Below are a few (seven) things I am experimenting with, re-learning, and learning anew about what I often perceive as my soul-crushing, bleary-eyed, reasons-I-am-not-good-enough to do lists at work and at home. I am trying to find the breath and the relaxation in the doing. Resting in motion.
1 Time isn’t real. I know it sounds super hippie, but it’s true. Often we think something will take longer or shorter time than it actually does. No matter how hard I look at it or how long, when I actually start working on things, time stretches in funny ways. The minutes are often too short, but sometimes incredibly long.
2 Often, I can’t clean or stay quiet for long periods of time without composing a poem or being distracted by something unearthed or beautiful. And perhaps this is a good thing. If we enjoyed our to do lists, maybe we would get more done. A friend commented on this as I raked leaves and photographed them at the same time. Something to the effect of, “This is what happens when you give a writer a rake.” I noticed this middle leaf was in a color transition. It is also the most striking. It helps to think of my own transitions this way: as striking, poignant. Not just something to get through.
3 Taking care of myself feels good. When all is said and done, making doctor’s appointments, paying bills, sweeping, renewing my virus software, all of it felt better than “resting” in front of the TV. Granted, both have their value, but I spend so much of my week taking care of others (I am the director of an elementary enrichment program) that even just attending to the minutia felt meditative and grounding. It also can help me feel alive and inspired! I’d like to remember this next time I want to scream while approaching my to do list.
4 And, to my next thought. Someone told me once to stop making lists. To just do it. I had kind of a meltdown earlier in the week, feeling crushed by doing doing doing and not being being being being. It woke me up. Even in the doing, self-care is first. I started making my to do list for the day, and half way down the page, I froze. I called a friend. Then I threw away the to do list. I knew what I needed to do to start. I could go back and write things down mid-doing if I needed to. The doing was so much better than getting stuck in the to do list.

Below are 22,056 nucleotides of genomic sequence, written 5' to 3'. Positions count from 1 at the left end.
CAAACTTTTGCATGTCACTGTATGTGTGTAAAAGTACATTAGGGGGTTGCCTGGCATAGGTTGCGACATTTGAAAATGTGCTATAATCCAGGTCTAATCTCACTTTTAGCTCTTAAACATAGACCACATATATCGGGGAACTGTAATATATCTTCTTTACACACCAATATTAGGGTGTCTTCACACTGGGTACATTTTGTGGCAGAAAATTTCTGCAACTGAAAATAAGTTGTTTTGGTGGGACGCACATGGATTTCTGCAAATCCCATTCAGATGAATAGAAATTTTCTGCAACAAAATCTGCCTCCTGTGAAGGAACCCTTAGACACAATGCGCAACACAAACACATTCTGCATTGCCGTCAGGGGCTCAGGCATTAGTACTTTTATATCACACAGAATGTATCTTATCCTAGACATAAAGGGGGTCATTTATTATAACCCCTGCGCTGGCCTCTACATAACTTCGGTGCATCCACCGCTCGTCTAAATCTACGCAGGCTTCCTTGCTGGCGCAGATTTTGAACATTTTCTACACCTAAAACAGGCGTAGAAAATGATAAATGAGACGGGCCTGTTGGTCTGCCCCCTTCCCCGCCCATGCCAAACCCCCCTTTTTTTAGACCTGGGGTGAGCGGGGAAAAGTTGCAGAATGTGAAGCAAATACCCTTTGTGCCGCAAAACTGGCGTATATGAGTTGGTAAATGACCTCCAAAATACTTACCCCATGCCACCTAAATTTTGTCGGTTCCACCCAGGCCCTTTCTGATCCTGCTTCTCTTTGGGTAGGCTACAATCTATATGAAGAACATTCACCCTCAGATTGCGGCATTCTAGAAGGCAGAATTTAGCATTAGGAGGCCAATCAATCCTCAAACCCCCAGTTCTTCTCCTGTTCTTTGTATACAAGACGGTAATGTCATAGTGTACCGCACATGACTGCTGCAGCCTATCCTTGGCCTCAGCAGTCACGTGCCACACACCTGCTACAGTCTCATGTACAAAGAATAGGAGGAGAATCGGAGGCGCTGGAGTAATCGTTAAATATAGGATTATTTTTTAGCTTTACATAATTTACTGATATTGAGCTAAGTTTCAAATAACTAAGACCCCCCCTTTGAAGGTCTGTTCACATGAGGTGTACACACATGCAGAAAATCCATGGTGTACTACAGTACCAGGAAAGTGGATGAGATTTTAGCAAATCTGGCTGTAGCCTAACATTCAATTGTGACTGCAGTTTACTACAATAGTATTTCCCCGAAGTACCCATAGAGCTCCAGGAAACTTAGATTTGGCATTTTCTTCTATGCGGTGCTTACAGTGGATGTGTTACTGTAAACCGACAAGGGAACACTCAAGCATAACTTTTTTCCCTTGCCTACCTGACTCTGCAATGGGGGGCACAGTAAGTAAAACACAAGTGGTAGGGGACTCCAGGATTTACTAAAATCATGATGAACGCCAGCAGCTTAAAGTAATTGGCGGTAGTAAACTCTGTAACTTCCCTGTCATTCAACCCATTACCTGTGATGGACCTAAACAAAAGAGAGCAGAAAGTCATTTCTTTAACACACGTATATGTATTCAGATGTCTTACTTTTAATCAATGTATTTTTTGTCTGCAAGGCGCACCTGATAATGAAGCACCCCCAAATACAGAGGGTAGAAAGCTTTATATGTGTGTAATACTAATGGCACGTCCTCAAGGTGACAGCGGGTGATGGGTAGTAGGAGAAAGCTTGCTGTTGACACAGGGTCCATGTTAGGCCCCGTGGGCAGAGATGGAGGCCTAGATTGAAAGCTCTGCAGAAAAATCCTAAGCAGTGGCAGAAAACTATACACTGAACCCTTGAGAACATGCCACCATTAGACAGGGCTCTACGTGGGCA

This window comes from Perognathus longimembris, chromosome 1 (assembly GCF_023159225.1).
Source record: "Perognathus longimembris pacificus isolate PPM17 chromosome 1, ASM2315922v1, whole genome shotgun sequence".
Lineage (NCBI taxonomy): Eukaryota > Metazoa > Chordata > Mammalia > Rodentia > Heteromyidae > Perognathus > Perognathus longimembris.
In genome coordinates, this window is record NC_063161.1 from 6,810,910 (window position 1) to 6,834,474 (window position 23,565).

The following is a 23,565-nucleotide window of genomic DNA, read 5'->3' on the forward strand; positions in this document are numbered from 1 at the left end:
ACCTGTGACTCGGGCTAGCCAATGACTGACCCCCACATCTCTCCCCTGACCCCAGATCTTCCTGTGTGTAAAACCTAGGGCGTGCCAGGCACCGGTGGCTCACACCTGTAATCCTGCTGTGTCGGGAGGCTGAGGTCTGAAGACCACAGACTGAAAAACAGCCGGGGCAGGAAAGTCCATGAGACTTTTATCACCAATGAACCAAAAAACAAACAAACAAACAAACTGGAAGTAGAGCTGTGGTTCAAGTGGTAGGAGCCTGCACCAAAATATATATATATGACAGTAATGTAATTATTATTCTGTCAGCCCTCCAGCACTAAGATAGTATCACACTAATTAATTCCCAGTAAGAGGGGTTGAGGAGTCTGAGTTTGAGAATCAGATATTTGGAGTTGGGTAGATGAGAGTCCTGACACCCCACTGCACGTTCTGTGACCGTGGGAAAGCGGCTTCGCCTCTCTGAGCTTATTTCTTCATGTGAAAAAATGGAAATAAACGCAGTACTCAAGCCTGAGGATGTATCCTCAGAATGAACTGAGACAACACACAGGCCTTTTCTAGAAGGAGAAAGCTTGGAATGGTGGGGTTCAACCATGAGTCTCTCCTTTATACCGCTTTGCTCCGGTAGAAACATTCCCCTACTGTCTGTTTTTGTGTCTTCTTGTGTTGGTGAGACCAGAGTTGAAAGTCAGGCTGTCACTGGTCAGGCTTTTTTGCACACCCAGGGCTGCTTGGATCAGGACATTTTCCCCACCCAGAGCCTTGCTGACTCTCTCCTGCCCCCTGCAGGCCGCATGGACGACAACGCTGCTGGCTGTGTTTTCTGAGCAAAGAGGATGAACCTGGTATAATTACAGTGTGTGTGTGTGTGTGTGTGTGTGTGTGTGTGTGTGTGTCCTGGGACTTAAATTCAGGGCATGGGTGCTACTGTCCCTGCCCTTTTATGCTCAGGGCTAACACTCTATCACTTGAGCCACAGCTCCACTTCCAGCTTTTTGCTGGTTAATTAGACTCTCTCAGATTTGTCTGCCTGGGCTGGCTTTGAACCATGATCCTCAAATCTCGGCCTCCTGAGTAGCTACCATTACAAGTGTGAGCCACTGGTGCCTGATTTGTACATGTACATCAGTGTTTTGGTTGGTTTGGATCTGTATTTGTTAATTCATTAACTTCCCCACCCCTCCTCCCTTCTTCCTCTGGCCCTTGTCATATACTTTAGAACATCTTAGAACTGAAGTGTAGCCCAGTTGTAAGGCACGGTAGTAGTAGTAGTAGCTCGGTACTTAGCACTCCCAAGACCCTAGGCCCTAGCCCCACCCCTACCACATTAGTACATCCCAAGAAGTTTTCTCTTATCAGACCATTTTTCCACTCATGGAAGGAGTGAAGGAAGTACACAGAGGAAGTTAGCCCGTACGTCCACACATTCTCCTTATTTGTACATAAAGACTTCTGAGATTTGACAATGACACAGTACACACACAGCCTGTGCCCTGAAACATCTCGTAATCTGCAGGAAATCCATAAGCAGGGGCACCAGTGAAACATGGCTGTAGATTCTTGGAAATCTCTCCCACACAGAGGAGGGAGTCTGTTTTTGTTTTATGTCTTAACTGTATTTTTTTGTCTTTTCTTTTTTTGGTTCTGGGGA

5 Did I mention I called a friend? Turns out we were both a bit stuck. My friend feeling solitary and isolated, and me petrified. So, as we often do, he came over. He sat and worked on his to do list, while I did mine. We are both single, but it felt like living with family. Like we had community. Like despite individualist tendencies, we aren’t meant to do this whole damn life thing alone. The whole room shifted. I could breathe again. Everything felt a little yellow and familiar — warm. I felt supported and amused, as we interrupted the “to do” every once in awhile with a note of thought, or watching my foster cat out the window sitting in a pot anytime we took things too seriously. My cat is used to long pauses. We followed suit.
6 And then there is what I am calling the “after-list.” This is the re-written list of everything I did and potentially did well. I find that even after a productive day, I usually just stare at all the things that aren’t crossed off as if my entire sense of self worth depends on it. Well, my self worth does not depend on how productive I am. But I am employing harm reduction here, because my consciousness doesn’t always get that. So, while some part of my still thinks I am good if my productivity is good, then I will praise myself to high heavens for what I have accomplished, even if it is something as simple as finally washing my backpack, or taping my knee. I did it!! It was a struggle but goddamnit, I did it! And every time I do these things, I am telling myself I am important. I am an important person to take care of too. I matter.
7 Categories. I also revamped my to do list. Instead of a long list of minutia, I put things into categories like “health” or “clearing” or “career.” I gave myself and hour and a half to focus on each and just plug away at the bullet points living in those categories. But after awhile, it didn’t feel like plugging away. It felt like my spiritual practice. It felt like the big picture. It felt like it mattered.
Here, I worked a twelve hour day and thought, there is no way I can write something coherent in 30 minutes, but here it is! Ah, the glorious illusion of time. I don’t know if everyone struggles with their to do list like I do, but my guess is that I am not alone. Maybe some of these insights will help you to also rest in motion. And then, there’s also good old resting by the creek after a farmer’s market: